In observing and selling in the GA field for nearly 20 years, Ive come to the conclusion that even though it bombed in the market, Porsche got one thing right when it teamed up with Mooney on the PFM: Even though they had an engine that would have sailed to 2000 hours and beyond, they proclaimed that it should be topped at mid-life. They even built that into the price and provided the overhaul nearly for free.
In spite of the airplanes other shortcomings, this approach to engine longevity did wondrous things for PFM owners mentality. It relieved them from having to worry about an engine mid-life crisis.
And it got Porsche out from under the inevitable bellyaching about how that lousy German engine developed soft cylinders well before its time, leaving the owner stuck in Tijuana spitting out valves and pieces of rings while belching oil down the belly at 1400 hours. Talk to any PFM owner and youre not likely to hear much bitching about the engine itself.
The wisdom here for all owners is this: Rather than constantly worrying about whether your engine will make it to TBO without cylinder work, ease the strain by simply planning for it. The fact is, the majority of engines need some kind of mid-life jug work before they reach TBO and some need a lot more than others.
In my experience, this applies about equally to Lycoming and Continental engines. Oddly, with no aviation experience to speak of, the nimrods at Porsche kind of figured out the mandated top TBO on their own, an idea that seems to have escaped Mobile and Williamsport.
We can argue endlessly about why engines dont make it to TBO without new jugs. You need only hang around the average busy maintenance shop for a few weeks or take any experienced A&P to lunch to learn how tender the top end of the typical airplane engine really is.
Cylinders crump for any number of reasons, some beyond the pilots control. Whipsawing the throttle spikes the CHTs, too much or too little leaning does the same or causes the engine to run over rich, leading to valve deposits that probably cause the typical Lycoming morning sickness. That sort of stuff you can avoid. But what about the cylinder that goes soft or cracks because of an unseen metallurgical inclusion? Or a piston ring that parts for no apparent reason? It happens.
Best case, the various components in an aircraft engine wear at different rates. The upper end will normally always wear faster than the bottom end. And thats good. For when the bottom end goes, it spews parts all over the real estate below and rather than looking for re-conditioned jugs, you might be looking for a new airplane.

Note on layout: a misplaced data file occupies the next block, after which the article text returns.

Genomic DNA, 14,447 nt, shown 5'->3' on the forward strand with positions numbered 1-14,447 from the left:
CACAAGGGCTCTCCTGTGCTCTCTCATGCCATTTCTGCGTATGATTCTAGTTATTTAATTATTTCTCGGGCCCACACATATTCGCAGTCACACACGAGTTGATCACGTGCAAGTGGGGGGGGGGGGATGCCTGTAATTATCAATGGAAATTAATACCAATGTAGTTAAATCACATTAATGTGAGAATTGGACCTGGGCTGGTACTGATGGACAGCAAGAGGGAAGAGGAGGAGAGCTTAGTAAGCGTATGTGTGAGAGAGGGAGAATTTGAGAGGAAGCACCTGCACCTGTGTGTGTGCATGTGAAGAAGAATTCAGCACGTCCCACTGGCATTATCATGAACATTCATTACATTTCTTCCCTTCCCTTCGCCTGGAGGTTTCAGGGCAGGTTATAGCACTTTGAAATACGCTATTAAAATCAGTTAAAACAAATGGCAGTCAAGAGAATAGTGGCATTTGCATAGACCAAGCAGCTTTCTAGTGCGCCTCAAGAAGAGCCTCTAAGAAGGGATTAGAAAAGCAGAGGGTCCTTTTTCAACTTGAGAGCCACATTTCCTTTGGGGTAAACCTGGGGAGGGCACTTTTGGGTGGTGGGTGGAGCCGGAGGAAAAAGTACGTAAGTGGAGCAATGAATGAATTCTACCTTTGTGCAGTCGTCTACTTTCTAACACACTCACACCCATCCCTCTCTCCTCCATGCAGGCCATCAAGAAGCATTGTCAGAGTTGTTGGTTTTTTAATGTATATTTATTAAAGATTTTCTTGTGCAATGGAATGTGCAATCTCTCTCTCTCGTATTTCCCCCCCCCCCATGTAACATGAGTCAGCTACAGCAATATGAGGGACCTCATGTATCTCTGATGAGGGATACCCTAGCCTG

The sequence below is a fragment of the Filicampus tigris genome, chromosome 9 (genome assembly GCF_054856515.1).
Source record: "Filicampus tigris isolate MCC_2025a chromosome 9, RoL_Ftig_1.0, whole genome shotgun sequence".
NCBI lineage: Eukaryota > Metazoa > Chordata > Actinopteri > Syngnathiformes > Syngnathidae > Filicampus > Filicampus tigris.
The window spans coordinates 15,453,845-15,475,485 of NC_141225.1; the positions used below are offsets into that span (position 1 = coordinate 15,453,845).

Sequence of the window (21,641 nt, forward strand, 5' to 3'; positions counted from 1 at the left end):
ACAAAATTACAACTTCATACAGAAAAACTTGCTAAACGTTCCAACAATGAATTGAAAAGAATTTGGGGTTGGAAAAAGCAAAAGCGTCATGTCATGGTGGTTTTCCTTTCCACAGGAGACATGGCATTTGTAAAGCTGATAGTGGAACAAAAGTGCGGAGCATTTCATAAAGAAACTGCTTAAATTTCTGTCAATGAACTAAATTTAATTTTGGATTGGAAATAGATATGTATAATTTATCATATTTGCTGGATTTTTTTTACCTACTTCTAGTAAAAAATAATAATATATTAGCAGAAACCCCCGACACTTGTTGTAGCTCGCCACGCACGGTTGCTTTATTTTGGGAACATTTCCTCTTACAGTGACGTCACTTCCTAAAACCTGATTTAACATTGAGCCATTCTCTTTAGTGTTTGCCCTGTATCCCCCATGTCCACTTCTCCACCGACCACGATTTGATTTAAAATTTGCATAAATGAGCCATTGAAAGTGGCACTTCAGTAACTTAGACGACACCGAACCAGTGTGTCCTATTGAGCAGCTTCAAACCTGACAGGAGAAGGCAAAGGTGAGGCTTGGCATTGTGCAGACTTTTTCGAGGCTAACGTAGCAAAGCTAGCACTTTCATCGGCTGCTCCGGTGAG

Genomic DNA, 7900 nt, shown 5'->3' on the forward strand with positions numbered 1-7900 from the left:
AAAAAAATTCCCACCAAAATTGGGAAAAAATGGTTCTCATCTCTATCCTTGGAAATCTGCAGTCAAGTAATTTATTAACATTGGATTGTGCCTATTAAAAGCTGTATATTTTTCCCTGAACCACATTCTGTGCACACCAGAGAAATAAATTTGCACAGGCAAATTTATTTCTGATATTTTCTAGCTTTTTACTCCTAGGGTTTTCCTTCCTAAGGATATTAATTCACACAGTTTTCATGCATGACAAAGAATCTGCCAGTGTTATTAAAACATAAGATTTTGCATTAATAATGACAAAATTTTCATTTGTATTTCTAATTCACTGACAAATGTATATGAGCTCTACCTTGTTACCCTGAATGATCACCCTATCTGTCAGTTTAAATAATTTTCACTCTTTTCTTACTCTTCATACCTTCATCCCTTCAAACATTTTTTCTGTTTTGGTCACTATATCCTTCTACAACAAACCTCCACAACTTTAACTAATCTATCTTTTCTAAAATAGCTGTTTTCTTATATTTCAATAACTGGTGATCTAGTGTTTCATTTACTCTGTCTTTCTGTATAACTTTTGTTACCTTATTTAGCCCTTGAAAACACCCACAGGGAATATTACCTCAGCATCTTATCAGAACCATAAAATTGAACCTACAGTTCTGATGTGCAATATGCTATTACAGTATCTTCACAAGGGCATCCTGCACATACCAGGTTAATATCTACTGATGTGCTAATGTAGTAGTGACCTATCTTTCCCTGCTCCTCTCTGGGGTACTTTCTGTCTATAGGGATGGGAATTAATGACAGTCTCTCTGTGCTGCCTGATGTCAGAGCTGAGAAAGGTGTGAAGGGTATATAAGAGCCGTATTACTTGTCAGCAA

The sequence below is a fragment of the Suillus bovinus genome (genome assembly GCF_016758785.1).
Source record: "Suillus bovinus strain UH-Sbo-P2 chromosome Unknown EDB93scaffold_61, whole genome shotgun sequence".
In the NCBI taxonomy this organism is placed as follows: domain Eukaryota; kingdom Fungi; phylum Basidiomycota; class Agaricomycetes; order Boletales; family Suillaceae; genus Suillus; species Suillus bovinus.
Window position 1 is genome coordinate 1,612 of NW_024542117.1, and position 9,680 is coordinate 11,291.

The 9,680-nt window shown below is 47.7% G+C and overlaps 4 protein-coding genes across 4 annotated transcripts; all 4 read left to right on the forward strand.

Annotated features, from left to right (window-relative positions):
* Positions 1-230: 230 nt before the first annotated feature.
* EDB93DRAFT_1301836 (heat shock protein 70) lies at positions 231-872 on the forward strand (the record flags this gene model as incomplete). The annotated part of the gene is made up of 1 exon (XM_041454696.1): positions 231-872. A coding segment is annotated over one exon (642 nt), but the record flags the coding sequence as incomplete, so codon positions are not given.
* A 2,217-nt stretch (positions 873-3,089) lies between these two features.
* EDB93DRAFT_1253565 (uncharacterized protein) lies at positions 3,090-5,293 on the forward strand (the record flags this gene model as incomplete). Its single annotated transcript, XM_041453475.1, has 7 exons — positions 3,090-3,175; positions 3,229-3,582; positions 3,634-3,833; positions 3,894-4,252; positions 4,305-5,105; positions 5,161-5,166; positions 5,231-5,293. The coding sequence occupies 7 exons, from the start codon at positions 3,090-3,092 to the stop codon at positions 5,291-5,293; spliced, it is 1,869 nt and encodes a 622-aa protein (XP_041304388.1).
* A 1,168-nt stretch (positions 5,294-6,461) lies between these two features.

In the case of Porsche, the cost of a mid-life overhaul was built into the cost of the engine itself, more or less. What would it cost if you did the same for your own airplane, by merely budgeting for the top ahead of time? Lets take the IO-360 used in the Mooney 201. A first-rate overall will cost about $16,000, including removal and re-install, although a cut-rate shop might do it for less.
Over a 2000-hour TBO, that works out to $8 per operating hour for engine maintenance. Although not everyone does it, the smarter way to manage costs is to pay as you go, establishing an engine and maintenance fund based on actual costs.
Now some IO-360s make it to TBO without a top, some dont. If you budget $5000 for the top, youd have more than enough to recondition the cylinders at mid-time and youd only add $2 to your hourly engine budget. When a valve crunches or a jug cracks, you can simply have the work done and write the check, because you expected it. And if you dont need the top? Lucky you. Put the windfall toward a new interior, a paint job or an IFR GPS.
The need for a top overhaul is not determined entirely by chance. You already know the formula: Fly as often as possible, at least 150 hours a year. Change the oil frequently, certainly at least every 50 hours. Dont be too afraid of shock cooling but dont hammer the jugs with chopped-throttle power management, either. Common sense applies.
And if none of that works? Plan for the top overhaul and have it done when the airplane is in for annual. Thatll minimize your down time and lessen the worry of having to do it when you least expect it. You cant ask for much more than that.
by Coy Jacob
Coy Jacob owns the Mooney Mart and is an Aviation Consumer contributing editor.